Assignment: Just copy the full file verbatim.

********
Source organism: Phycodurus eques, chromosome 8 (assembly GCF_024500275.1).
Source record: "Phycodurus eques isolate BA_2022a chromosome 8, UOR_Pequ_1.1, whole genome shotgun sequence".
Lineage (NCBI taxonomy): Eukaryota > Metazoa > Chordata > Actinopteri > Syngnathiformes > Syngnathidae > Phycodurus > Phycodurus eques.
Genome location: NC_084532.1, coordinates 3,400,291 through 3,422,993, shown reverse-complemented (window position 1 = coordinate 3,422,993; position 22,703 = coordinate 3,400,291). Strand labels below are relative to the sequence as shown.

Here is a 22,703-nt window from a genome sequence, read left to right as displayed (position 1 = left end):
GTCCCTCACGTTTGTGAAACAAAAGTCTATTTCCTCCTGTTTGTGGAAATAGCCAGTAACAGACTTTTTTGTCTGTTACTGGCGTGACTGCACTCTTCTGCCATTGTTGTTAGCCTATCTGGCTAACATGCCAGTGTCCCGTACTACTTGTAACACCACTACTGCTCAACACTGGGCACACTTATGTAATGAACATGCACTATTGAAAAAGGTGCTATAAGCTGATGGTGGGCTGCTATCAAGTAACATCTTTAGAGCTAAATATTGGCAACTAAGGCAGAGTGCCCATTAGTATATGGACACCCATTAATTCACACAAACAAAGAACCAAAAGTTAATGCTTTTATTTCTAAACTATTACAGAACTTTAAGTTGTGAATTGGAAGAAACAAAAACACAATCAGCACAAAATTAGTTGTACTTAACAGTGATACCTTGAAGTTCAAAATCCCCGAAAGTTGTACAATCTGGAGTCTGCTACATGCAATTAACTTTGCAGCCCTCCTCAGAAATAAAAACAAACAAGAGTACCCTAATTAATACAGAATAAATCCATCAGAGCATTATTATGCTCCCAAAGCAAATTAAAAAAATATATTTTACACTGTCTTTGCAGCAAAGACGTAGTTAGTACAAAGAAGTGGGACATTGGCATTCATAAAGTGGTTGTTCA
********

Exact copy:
Source organism: Phycodurus eques, chromosome 8 (assembly GCF_024500275.1).
Source record: "Phycodurus eques isolate BA_2022a chromosome 8, UOR_Pequ_1.1, whole genome shotgun sequence".
Lineage (NCBI taxonomy): Eukaryota > Metazoa > Chordata > Actinopteri > Syngnathiformes > Syngnathidae > Phycodurus > Phycodurus eques.
Genome location: NC_084532.1, coordinates 3,400,291 through 3,422,993, shown reverse-complemented (window position 1 = coordinate 3,422,993; position 22,703 = coordinate 3,400,291). Strand labels below are relative to the sequence as shown.

Here is a 22,703-nt window from a genome sequence, read left to right as displayed (position 1 = left end):
GTCCCTCACGTTTGTGAAACAAAAGTCTATTTCCTCCTGTTTGTGGAAATAGCCAGTAACAGACTTTTTTGTCTGTTACTGGCGTGACTGCACTCTTCTGCCATTGTTGTTAGCCTATCTGGCTAACATGCCAGTGTCCCGTACTACTTGTAACACCACTACTGCTCAACACTGGGCACACTTATGTAATGAACATGCACTATTGAAAAAGGTGCTATAAGCTGATGGTGGGCTGCTATCAAGTAACATCTTTAGAGCTAAATATTGGCAACTAAGGCAGAGTGCCCATTAGTATATGGACACCCATTAATTCACACAAACAAAGAACCAAAAGTTAATGCTTTTATTTCTAAACTATTACAGAACTTTAAGTTGTGAATTGGAAGAAACAAAAACACAATCAGCACAAAATTAGTTGTACTTAACAGTGATACCTTGAAGTTCAAAATCCCCGAAAGTTGTACAATCTGGAGTCTGCTACATGCAATTAACTTTGCAGCCCTCCTCAGAAATAAAAACAAACAAGAGTACCCTAATTAATACAGAATAAATCCATCAGAGCATTATTATGCTCCCAAAGCAAATTAAAAAAATATATTTTACACTGTCTTTGCAGCAAAGACGTAGTTAGTACAAAGAAGTGGGACATTGGCATTCATAAAGTGGTTGTTCA